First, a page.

file photo Maggie Manning is proud to wear the maple leaf on her cap as she represents Canada in para-swimming events abroad.

Manning trains with the best

Para-swimmer brings national-team expertise home to help others

Maggie Manning is no stranger to adversity or success in the sport of para-swimming.

Seventeen-year-old Manning attended a training camp with the Paralympic development swim team on Oct. 14 to 21 in Toronto.

“We really concentrated on getting good technique and adapting stuff that able-bodied swimmers do,” said Manning.

The Team Canada coaches are good at helping the para-swimmers tailor their strokes and breathing patterns, Manning explained, depending on each swimmmer’s abilities.

At the Toronto training camp, Manning reconnected with 10 of her Team Canada teammates who are close to her in age.

“Most of them I was already friends with a little bit, but I didn’t know super well. To be able to room with them and spend a whole week in close quarters was really awesome because we really grew in our friendships and our tightness,” Manning said.

“It’s a different kind of friendship than just a high school friendship because we’ve all gone through something medically challenging so we all understand each other in that way.”

Manning’s medical challenges stem from a series of surgeries she had on her hips.

“It’s been a good opportunity to keep my mobility up,” She said.

Before the surgeries, Manning was a ringette goalie, but after she found herself unable to do activities that put stress on her joints. So she took to the pool both as a sport and a form of therapy.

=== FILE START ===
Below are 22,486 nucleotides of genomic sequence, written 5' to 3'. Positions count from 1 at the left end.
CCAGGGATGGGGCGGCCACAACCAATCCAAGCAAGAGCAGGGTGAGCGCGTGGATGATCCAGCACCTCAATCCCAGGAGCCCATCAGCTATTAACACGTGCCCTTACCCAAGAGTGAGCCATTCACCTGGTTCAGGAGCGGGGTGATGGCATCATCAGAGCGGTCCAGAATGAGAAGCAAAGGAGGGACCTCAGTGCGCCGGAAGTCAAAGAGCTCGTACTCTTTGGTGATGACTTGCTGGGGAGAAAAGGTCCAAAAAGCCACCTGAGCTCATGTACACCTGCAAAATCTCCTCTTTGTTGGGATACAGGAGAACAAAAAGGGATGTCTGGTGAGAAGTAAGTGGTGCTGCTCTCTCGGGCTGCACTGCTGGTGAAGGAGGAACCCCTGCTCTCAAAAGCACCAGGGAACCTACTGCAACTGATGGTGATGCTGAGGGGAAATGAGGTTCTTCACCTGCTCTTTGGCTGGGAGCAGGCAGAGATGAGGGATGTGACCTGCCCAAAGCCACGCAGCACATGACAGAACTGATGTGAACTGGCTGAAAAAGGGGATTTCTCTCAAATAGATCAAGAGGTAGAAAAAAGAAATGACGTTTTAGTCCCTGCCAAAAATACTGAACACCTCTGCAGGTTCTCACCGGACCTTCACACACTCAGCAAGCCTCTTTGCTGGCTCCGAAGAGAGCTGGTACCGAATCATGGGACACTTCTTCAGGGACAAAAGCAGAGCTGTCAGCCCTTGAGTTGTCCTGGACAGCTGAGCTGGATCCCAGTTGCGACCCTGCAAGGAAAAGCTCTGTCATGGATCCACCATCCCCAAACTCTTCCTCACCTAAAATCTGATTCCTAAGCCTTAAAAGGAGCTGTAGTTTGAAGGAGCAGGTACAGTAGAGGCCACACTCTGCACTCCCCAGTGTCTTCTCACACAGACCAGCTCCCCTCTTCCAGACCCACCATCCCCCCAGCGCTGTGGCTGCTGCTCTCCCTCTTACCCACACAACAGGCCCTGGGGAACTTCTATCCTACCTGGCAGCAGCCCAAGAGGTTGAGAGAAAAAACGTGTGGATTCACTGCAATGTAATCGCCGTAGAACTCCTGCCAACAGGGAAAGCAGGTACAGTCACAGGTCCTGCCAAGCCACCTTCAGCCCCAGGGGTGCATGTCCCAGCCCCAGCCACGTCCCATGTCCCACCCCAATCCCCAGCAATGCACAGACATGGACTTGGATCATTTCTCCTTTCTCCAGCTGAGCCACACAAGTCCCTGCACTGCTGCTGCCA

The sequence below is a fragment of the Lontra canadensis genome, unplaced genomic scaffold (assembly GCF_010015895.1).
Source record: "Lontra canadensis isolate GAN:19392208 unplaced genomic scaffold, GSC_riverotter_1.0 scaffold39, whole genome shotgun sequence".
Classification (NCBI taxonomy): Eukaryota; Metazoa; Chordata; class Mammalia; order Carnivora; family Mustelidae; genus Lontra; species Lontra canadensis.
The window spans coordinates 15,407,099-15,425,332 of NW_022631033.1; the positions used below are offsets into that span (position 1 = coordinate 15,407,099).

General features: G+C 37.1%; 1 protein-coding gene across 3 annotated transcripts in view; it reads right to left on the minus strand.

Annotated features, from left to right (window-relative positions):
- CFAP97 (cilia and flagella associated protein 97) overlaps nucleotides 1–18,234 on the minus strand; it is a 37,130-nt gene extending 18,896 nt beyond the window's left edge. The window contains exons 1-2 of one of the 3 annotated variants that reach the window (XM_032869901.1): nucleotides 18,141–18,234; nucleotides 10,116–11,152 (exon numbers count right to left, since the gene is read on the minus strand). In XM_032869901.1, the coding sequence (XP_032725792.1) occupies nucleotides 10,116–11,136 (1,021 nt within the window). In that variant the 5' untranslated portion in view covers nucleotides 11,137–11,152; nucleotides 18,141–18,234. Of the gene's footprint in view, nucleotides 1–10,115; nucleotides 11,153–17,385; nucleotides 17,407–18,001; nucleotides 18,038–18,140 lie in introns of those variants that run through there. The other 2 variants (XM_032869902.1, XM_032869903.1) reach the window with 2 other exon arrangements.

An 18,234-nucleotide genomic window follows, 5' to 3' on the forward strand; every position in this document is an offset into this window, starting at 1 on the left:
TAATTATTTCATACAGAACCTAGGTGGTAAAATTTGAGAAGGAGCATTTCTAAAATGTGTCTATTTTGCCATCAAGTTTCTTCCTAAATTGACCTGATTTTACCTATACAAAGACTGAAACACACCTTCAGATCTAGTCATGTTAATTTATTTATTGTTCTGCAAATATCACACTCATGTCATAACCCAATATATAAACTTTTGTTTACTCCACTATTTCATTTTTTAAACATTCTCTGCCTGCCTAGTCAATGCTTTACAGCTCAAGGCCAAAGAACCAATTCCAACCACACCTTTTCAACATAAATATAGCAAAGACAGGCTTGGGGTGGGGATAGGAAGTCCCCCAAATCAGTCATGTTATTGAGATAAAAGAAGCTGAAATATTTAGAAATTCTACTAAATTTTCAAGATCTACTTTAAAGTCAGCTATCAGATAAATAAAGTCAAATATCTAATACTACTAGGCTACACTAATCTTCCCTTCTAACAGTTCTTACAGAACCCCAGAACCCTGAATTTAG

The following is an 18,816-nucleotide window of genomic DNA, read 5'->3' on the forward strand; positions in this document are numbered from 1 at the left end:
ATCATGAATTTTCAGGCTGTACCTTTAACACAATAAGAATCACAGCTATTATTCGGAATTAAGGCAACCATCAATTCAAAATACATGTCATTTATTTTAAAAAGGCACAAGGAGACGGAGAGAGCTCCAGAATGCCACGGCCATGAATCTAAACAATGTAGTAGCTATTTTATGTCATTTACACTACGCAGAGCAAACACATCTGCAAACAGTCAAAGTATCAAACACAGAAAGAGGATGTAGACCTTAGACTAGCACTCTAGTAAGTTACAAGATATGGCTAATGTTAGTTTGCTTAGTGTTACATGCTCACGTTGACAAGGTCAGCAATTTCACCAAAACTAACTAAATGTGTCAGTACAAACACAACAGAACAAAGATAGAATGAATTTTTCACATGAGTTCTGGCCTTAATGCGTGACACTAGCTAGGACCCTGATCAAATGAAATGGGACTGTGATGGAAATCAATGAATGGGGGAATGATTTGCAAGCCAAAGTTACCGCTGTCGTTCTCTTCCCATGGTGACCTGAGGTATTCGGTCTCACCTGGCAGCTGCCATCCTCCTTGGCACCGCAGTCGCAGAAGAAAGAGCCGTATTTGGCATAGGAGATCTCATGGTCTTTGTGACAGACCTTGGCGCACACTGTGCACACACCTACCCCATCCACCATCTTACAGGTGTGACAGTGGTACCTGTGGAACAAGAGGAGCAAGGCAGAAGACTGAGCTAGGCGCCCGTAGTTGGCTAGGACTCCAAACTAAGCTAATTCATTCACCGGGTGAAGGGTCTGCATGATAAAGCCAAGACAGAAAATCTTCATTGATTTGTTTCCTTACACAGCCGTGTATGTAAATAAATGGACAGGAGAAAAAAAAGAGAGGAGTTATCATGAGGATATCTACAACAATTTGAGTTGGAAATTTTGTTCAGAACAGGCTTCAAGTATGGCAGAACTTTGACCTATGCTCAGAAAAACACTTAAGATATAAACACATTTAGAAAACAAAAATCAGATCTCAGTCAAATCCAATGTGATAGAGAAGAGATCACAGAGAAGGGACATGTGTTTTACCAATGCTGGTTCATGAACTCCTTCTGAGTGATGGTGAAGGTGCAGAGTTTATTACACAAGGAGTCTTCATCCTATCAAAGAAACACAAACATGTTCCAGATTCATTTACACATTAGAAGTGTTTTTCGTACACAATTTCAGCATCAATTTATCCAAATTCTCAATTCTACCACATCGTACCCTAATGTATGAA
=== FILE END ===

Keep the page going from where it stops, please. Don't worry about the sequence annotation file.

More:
Swimming has been so good for Manning’s mobility that she was able to completely discontinue physiotherapy.

As she gets better and better at overcoming the effects of the surgeries on her hips, Manning will have another health issue to contend with. She was diagnosed with Multiple Sclerosis a little over a month ago.

Manning is bravely facing this new diagnosis with her usual optimism and says she is very transparent about her health issues.

Her enthusiastic outlook and her experience overcoming health challenges in and out of the pool makes Manning an ideal candidate for a new role she is taking on with the Columbia-Shuswap Selkirks swim club: A coach and mentor for three new swimmers with disabilities.

“It’s always been pretty much strictly able bodied swimmers and then I started getting into it more,” she said.

Manning is pleased to see Paralympic sports grow both locally and in its representation in the media. She said she will remain an advocate for the rights of those with disabilities as there is still a lot of work to be done.

Going forward, Manning plans to continue shaving seconds from her 400-metre freestyle time, which is currently ranked in the top-10 in the world,and prepare for future international competitions.

“It was always a goal to wear the maple leaf on my cap. So its cool to have that now,” said Manning.

Possible world series events that Manning could be selected to represent Canada at will be taking place in Copenhagen, Sao Paulo, Ireland and Indianapolis – where Manning attended a world series event in June.

“Any of them would be really good,” she said.

Manning said help and encouragement from the entire Salmon Arm community has been instrumental in helping her get to where she is.

“It takes an entire community to raise an athlete, an elite athlete,”she said.


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